Holocaust Remembrance: “Racially Inferior”
<em>Roma, Sinti and Other Holocaust Victims</em>
In connection with Holocaust Remembrance Day
(Italian Academy for Advanced Studies, Columbia University)
(United States Holocaust Memorial Museum, Center for Advanced Holocaust Studies)
“Unknown Holocaust”: Roma and Sinti in Hitler’s Europe
(Executive Director, European Roma Rights Centre)
Roma in Today’s Europe: Contemporary Patterns of Prejudice and Discrimination
Europe and the United Nations commemorate the victims of the Shoah each winter on the date of Auschwitz’s liberation in 1945, and the Italian Academy marks Holocaust Remembrance Day with an annual academic event exploring issues of discrimination and crimes against humanity.
Along with the millions of Jews who suffered and died, other minority groups were targeted in the racism and xenophobia of the Nazi and Fascist regimes. The Roma and Sinti (known as Gypsies) were also judged to be "racially inferior," and they faced a fate not dissimilar to that of the Jews. This year, the Italian Academy's Holocaust Remembrance event broadens the focus to look at the plight of this other "racially inferior" group in German-occupied Europe of the 1940s and in present-day Europe.
About the Speakers:
Krista Hegburg is a Program Officer at the Center for Advanced Holocaust Studies at the United States Holocaust Memorial Museum, where she coordinates research workshops, endowed lectures, and other conferences and symposia. She is currently finishing her Ph.D. in the Department of Anthropology at Columbia University. Her dissertation, “Aftermath: Accounting for the Holocaust in the Czech Republic, 1945-2005,” examines Holocaust reparations projects that address minority communities, particularly Romani, within the context of contemporary Czech liberalism, as well as the history of redress for Nazi persecution in Czechoslovakia. Ms. Hegburg taught for two years in the Department of Anthropology at Rutgers, The State University of New Jersey. She has also taught at the University of Lower Silesia in Wroclaw, Poland, where she was a co-founder of the International Institute for the Study of Culture and Education. She is the recipient of many fellowships, including a Fulbright-Hays Doctoral Dissertation Research Award (2003-4) and a Charles H. Revson Foundation Fellowship at the Center (2005-6). She is also a co-organizer of the Everyday Life in the Camps project, an international interdisciplinary research project that assembles junior and senior Holocaust scholars in history, sociology, literature, and anthropology from several North American, European, and Israeli institutions to examine primary source documents in order to analyze lived experience in the camps through the lens of everyday history and ethnography.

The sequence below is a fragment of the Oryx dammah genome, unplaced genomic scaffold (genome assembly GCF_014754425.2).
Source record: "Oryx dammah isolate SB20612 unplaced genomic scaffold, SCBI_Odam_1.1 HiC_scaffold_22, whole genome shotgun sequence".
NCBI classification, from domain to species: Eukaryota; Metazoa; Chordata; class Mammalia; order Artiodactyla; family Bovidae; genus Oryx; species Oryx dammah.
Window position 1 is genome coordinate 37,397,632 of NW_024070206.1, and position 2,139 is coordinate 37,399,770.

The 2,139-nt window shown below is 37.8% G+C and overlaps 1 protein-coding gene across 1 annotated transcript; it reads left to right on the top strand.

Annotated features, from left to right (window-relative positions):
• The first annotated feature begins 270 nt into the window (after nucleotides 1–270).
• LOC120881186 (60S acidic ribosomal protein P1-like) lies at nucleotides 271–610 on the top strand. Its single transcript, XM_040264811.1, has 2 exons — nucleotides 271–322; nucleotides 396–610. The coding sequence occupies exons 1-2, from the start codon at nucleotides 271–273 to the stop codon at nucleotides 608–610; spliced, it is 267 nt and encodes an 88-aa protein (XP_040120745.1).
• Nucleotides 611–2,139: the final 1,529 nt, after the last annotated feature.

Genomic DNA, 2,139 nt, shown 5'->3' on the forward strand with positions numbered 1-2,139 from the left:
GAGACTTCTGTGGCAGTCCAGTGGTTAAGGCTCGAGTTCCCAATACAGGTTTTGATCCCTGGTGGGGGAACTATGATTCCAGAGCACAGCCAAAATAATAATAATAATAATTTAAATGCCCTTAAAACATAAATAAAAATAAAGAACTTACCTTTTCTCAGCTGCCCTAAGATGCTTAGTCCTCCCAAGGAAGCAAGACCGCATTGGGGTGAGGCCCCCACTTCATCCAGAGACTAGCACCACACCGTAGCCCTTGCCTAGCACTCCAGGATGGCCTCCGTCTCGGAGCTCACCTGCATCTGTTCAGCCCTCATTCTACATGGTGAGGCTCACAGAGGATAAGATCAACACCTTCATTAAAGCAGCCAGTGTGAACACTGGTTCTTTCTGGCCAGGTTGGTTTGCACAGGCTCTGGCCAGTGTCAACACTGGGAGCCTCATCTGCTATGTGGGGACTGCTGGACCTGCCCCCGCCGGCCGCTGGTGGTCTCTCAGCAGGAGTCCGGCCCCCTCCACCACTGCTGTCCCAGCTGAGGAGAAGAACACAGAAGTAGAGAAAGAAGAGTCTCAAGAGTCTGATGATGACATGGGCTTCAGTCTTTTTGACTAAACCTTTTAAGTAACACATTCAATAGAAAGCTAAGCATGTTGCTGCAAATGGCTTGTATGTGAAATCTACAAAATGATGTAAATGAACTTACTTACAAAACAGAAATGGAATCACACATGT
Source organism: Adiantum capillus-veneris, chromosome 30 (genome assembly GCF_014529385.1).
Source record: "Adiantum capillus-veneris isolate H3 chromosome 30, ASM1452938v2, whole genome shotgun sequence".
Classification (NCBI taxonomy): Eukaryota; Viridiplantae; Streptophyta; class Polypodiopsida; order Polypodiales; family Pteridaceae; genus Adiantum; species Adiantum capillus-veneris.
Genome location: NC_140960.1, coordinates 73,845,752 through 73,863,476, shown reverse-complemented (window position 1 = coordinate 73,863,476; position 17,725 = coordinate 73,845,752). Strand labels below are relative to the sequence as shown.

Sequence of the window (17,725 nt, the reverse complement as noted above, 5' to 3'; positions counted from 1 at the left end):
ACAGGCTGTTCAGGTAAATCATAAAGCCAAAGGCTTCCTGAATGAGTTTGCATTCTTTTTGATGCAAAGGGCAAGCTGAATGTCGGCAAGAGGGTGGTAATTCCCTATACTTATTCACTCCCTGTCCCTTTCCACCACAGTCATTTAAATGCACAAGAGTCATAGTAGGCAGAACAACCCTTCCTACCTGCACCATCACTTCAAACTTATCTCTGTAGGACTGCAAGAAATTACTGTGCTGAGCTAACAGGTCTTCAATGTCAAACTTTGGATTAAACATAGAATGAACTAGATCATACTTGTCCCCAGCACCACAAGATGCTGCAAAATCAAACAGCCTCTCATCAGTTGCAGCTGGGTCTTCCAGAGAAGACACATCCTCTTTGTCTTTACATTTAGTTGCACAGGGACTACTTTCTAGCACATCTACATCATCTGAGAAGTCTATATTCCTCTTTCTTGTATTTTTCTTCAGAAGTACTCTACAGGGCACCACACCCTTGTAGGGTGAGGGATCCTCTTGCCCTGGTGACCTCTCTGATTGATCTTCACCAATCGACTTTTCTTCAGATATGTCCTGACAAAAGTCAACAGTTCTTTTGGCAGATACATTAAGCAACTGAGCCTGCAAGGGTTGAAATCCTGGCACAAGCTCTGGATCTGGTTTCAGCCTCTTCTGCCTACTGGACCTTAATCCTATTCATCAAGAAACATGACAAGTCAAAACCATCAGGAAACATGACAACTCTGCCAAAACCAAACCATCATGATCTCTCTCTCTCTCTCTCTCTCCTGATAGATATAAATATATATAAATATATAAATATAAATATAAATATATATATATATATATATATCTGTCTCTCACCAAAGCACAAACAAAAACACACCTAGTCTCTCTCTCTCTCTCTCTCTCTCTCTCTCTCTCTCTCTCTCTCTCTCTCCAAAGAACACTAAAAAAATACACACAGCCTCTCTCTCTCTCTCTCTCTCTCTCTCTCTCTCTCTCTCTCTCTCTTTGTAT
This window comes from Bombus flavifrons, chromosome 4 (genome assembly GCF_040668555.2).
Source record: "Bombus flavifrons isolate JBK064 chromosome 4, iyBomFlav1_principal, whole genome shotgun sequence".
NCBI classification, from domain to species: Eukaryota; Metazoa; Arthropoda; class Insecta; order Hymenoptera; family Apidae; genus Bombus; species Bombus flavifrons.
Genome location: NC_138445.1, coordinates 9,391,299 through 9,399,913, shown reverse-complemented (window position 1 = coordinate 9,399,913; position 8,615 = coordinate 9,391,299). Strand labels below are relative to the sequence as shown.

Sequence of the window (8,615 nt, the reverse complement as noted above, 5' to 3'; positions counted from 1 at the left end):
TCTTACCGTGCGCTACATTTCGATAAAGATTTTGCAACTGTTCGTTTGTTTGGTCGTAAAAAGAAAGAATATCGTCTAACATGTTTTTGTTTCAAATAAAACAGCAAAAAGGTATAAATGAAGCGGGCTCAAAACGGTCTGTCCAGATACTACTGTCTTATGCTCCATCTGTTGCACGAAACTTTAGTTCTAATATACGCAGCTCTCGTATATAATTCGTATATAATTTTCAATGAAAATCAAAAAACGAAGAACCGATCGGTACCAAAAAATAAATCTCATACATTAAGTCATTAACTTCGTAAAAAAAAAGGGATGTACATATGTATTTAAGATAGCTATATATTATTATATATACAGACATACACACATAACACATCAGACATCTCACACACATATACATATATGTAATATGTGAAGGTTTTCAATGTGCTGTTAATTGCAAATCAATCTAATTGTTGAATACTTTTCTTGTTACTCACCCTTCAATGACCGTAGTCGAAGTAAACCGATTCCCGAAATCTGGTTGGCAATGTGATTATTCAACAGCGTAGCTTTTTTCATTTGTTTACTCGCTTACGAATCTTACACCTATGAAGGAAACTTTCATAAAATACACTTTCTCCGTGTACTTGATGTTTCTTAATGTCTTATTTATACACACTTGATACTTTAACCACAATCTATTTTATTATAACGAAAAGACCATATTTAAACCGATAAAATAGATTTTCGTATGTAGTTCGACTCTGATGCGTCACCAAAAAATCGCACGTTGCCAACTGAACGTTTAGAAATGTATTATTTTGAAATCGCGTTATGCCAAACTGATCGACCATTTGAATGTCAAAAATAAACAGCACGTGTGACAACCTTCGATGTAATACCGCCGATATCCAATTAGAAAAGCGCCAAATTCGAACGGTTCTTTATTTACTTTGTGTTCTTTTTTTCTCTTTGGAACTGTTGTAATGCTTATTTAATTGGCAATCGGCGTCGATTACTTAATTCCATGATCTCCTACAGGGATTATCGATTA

Robert Kushen is the Executive Director of the European Roma Rights Centre, an international NGO using legal advocacy, including strategic litigation, to protect the rights of Roma throughout Europe. He has been active in the human rights field in Eastern Europe and the former Soviet Union for over 20 years, beginning in 1988 when he helped the Lawyers Committee for Human Rights establish its first program in the Soviet Union, and as a Schell Fellow at Human Rights Watch in 1990-91, where he led research and reporting on human rights abuses in the Soviet Union. From 1996-99 and 2003-07, he served in a number of positions at the Open Society Institute, including Director of International Operations from 2004-07. At OSI he was responsible for a number of human rights programming areas, including initiatives focusing on Roma rights and disability rights.
He has also been active in the area of health, human rights and development. From 1999 to 2002, he was the Executive Director of Doctors of the World, a non-governmental organization committed to addressing health care problems caused by human rights abuses in the U.S. and around the world. In 2007-08, he served as the Executive Director of the Harvard PEPFAR Program, an $80 million/year program that provides HIV treatment services to 100,000 patients and related technical assistance to health care workers in Africa.
From 1991-96, he served in the Office of the Legal Adviser of the U.S. Department of State, where he worked as counsel to the bureau on counterterrorism, liaison to the International Criminal Tribunals for Yugoslavia and Rwanda, and negotiated a number of international agreements in the areas of scientific and environmental cooperation.
He holds a J.D. from Columbia University, a B.A. from Harvard College in Russian Studies, and is the author of a number of publications in the area of human rights and non-profit law. He is a member of the New York Bar Association and the Council on Foreign Relations, and serves on the boards of several NGOs dealing with human rights, health and development issues.